A former Alexandria police officer, testifying yesterday in the federal perjury trial of city Police Chief Charles T. Strobel, said he gave Strobel information of misconduct by three officers but that Strobel took no action on the matter.

Louis Pugh said that in 1974 he played a tape recording for Strobel on which a prostitute spoke of having sexual relations with three policemen. He said under cross-examination, however, that he had made some errors in his testimony before the federal grand jury that indicted Strobel. He also said he had lost the original tape recording.

The government is seeking to prove that Strobel lied to a grand jury when asked how he handled reports of sexual misconduct by an Alexandria policeman and two Fairfax County vice officers. Strobel, who is on paid administrative leave, is charged with six counts of perjury and six counts of obstruction of justice. He has denied the charges.

"This case is based on false testimony given to a grand jury," Strobel's attorney, Plato Cacheris, said in his opening remarks on the first day of Strobel's trial in U.S. District Court in Alexandria.

Acting U.S. Attorney Justin Williams told the trial jury yesterday that Strobel repeatedly told the grand jury that he did not recall hearing the allegations. But, Williams said, Strobel "did remember them when he testified before the grand jury."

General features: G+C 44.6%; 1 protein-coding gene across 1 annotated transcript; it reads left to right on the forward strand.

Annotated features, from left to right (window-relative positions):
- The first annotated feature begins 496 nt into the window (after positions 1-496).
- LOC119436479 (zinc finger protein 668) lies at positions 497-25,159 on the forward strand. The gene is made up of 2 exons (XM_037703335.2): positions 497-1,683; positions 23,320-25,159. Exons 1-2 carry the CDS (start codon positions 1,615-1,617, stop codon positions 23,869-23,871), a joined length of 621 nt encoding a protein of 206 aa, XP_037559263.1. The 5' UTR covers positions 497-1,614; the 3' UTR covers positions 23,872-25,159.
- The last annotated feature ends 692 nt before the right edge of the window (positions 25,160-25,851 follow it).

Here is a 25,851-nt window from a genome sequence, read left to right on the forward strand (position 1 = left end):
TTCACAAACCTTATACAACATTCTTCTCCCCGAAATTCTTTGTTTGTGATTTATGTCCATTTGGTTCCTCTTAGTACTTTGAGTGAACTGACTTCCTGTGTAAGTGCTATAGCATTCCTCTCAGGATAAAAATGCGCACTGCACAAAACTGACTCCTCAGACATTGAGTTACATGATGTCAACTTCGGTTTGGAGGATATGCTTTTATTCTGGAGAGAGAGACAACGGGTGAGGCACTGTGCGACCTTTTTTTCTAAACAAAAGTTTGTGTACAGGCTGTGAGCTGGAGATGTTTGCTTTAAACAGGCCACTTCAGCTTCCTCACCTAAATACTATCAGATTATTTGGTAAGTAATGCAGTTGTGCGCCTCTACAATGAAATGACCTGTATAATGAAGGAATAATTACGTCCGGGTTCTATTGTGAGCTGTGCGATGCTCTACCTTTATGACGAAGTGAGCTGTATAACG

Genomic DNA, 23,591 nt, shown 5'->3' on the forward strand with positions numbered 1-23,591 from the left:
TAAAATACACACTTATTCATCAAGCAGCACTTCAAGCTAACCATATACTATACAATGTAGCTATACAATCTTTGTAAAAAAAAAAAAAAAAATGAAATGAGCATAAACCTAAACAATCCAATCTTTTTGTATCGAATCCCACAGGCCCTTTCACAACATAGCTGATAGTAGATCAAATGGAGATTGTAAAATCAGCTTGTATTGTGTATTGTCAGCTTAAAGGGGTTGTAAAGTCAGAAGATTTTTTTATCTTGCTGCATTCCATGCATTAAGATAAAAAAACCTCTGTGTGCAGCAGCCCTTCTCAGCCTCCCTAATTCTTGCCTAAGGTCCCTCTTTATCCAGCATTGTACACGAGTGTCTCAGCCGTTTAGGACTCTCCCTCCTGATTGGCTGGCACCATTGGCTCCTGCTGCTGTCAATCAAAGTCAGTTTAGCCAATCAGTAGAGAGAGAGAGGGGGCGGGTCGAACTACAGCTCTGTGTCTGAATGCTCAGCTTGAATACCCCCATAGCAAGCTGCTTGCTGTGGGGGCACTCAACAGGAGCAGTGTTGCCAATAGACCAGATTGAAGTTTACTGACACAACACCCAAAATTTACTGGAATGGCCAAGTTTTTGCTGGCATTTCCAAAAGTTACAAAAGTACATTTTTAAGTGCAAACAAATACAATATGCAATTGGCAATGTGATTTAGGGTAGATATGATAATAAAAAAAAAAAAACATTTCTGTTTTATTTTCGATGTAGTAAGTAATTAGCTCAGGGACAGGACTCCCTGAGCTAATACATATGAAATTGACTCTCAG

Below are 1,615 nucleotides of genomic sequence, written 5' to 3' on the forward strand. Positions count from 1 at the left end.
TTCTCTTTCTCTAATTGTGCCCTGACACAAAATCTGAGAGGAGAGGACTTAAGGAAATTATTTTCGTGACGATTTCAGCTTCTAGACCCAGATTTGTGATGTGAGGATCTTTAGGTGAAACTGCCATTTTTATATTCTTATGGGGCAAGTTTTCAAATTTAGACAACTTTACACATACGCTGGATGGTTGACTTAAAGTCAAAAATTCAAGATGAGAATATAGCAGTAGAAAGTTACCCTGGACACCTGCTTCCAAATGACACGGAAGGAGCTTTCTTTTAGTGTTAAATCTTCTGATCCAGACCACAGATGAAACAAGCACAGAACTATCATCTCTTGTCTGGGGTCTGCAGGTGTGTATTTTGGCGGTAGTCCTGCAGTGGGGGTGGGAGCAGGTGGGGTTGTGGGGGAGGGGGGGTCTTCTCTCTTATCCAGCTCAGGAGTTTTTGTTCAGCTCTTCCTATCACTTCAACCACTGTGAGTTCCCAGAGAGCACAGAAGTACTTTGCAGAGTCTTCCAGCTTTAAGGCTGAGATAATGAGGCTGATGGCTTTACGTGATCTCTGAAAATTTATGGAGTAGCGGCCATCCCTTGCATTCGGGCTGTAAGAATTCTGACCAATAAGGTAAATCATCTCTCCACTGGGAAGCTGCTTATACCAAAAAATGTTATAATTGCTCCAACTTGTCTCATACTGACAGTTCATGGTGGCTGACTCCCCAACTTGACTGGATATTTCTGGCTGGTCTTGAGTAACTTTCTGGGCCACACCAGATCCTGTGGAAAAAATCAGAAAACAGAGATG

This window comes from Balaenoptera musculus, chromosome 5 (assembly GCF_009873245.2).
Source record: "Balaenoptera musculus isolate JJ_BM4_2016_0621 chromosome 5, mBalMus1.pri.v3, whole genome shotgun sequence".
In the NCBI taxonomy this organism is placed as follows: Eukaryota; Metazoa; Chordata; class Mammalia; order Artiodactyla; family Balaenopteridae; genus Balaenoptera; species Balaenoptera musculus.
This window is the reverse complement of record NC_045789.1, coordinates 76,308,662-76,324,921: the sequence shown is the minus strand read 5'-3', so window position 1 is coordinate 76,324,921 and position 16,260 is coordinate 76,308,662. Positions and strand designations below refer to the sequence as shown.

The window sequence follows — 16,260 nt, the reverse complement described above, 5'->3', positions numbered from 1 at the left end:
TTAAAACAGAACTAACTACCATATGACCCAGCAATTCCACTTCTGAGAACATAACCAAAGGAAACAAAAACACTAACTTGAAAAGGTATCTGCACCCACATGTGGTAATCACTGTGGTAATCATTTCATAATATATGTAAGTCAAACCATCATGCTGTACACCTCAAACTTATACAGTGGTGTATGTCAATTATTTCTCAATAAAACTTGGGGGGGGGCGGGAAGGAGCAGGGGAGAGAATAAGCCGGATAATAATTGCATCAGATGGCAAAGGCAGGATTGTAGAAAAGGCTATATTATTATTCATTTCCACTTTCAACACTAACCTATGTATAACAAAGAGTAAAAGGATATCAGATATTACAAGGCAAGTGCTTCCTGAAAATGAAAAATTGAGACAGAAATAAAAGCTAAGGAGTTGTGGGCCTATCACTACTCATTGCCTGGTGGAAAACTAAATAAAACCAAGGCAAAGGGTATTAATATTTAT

Williams said he will present evidence, including internal memos, showing that Strobel recalled the allegations and that one of them had "stayed and preyed on his mind" before Strobel's appearance before the grand jury last fall. The prosecutor said that on six occasions Strobel took no action when reports of misconduct were presented to him.

Pugh testified that he recorded a conversation with a prostitute identified as Sharon Swim in October 1974 in which she said she had "more sexual contacts" with a city vice officer and "admitted having sexual relations with two Fairfax County police officers in the past."

After Pugh played the tape for Strobel, the chief said that "the best thing to do was for me to be quiet about the tape," Pugh testified. He added that after making copies of the tape in 1978 for two other Alexandria investigators, he lost the original.

U.S. District Judge Richard L. Williams permitted a copy of the tape to be played for jurors, but it could not be clearly heard by spectators.

Under cross-examination, Pugh said he "was mistaken on the time frame" when he told the grand jury last year he had recorded the conversation in April 1974.

Pugh also testified before the grand jury that he had taken a woman into Strobel's office "and she sat there and told him" that an Alexandria police officer had attempted to rape her. Yesterday, Pugh said that this testimony "was not accurate" because he did not know whether the woman had ever talked to Strobel about it.

Pugh said he also told the grand jury that Swim told him she had been "falsely arrested" in Alexandria by two Fairfax County vice officers.

But according to Fairfax police records presented in court, Swim was arrested for prostitution in Fairfax County.